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Mutual Aid: An Anarchist Concept at Work in Southern Africa

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category southern africa | culture | opinion / analysis author Tuesday April 07, 2009 15:28author by Steffi - Zabalaza Anarchist Communist Frontauthor email zacf at zabalaza dot net Report this post to the editors

Part I of "Four Tools For Community Control"

Mutual Aid is an important and relevant anarchist concept. It shows how aspects of a better world already exist everywhere, including in Southern Africa, and how we can achieve this world, building on and extending existing cultural practices.

First published in issue number 10 of Zabalaza: A Journal of Southern African Revolutionary Anarchism, April 2009.

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Mutual Aid: An Anarchist Concept at Work in Southern Africa

Part I of "Four Tools For Community Control"

by Steffi


Kropotkin’s Research is Still Relevant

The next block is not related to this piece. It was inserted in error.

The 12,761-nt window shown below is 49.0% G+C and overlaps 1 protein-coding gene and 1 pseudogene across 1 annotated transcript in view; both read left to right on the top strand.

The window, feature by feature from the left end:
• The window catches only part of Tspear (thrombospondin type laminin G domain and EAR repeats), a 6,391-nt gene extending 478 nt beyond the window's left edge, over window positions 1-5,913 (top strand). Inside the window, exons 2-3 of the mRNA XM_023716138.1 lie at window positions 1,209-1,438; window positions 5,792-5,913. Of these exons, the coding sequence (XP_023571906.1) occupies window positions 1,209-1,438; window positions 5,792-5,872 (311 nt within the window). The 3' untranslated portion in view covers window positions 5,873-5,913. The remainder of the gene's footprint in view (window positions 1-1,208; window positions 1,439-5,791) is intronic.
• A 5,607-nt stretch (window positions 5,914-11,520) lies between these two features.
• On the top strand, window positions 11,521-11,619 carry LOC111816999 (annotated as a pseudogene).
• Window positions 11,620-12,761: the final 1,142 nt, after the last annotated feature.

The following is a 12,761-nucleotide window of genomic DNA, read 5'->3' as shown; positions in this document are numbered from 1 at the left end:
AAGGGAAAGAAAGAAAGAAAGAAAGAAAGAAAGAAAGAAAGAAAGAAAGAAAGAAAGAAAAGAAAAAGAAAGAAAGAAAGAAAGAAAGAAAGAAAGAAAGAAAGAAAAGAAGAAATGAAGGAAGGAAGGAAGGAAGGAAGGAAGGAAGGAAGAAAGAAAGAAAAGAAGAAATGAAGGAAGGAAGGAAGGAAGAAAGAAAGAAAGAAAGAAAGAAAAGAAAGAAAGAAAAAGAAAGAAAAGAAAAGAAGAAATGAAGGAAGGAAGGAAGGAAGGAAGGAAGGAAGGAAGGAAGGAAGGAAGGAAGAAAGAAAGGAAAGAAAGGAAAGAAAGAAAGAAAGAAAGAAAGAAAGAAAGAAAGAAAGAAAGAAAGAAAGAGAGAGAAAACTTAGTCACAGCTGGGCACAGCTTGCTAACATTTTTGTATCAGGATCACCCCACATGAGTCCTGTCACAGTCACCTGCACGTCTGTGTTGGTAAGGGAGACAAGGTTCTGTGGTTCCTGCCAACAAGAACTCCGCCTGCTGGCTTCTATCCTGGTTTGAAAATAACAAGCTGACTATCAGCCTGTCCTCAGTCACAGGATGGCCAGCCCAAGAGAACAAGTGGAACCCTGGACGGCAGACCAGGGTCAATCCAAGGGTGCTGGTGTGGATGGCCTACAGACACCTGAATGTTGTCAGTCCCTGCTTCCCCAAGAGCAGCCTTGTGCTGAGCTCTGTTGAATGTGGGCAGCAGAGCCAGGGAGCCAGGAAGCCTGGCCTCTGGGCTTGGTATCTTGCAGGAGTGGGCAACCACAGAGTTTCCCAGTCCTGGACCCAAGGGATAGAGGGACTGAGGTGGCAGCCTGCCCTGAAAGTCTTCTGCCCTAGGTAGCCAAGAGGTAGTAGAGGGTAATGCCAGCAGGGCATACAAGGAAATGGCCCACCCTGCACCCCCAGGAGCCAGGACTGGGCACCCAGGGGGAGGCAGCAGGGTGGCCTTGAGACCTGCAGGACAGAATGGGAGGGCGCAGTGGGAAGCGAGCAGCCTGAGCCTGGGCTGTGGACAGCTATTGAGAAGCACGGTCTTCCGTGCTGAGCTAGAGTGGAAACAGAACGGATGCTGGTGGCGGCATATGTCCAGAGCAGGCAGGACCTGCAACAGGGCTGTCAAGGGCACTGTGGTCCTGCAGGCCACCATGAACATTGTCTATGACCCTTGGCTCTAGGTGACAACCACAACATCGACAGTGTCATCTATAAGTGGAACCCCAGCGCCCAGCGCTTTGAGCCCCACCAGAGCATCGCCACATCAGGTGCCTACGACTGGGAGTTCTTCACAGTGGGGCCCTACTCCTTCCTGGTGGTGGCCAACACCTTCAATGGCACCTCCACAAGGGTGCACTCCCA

The Russian Piotr Kropotkin was not only a key anarchist militant and thinker but also a well-known geographer and scientist. His most famous book “Mutual Aid”, a concept to be discussed in this article, was a strong critique of Social Darwinism [1] and generalisations about human nature [2]. Starting in the 19th century there has been an ongoing debate about human nature around the question as to whether humans are either essentially good or bad. So-called idealists have held that humans are actually good and that civilisation is the cause of war. Realists on the other hand have claimed - and this is the dominating idea within politics in general (all over the world) - that humans are essentially bad and Piotrwould always kill each other (Hobbes’ war of all against all) if it wasn’t for the state to intervene, making the state look like a conflict-resolving institution necessary to bring about and uphold peace. The theory of the “survival of the fittest” therefore justified the existence of the state and disasters that came along with it: colonialism, imperialism, capitalism, as well as every other form of exploitation not necessarily connected to the state (but often to religion) including racism, sexism [3], heterosexism [4] and ableism [5]. However, as Kropotkin has extensively shown for the first time, and what is now common sense within anthropology [6], is that there is no such thing as human nature. Humans are neither inherently good nor bad, but both. The question therefore is if they are more good than bad and how to deal with conflict, poverty and other problems arising in our society today.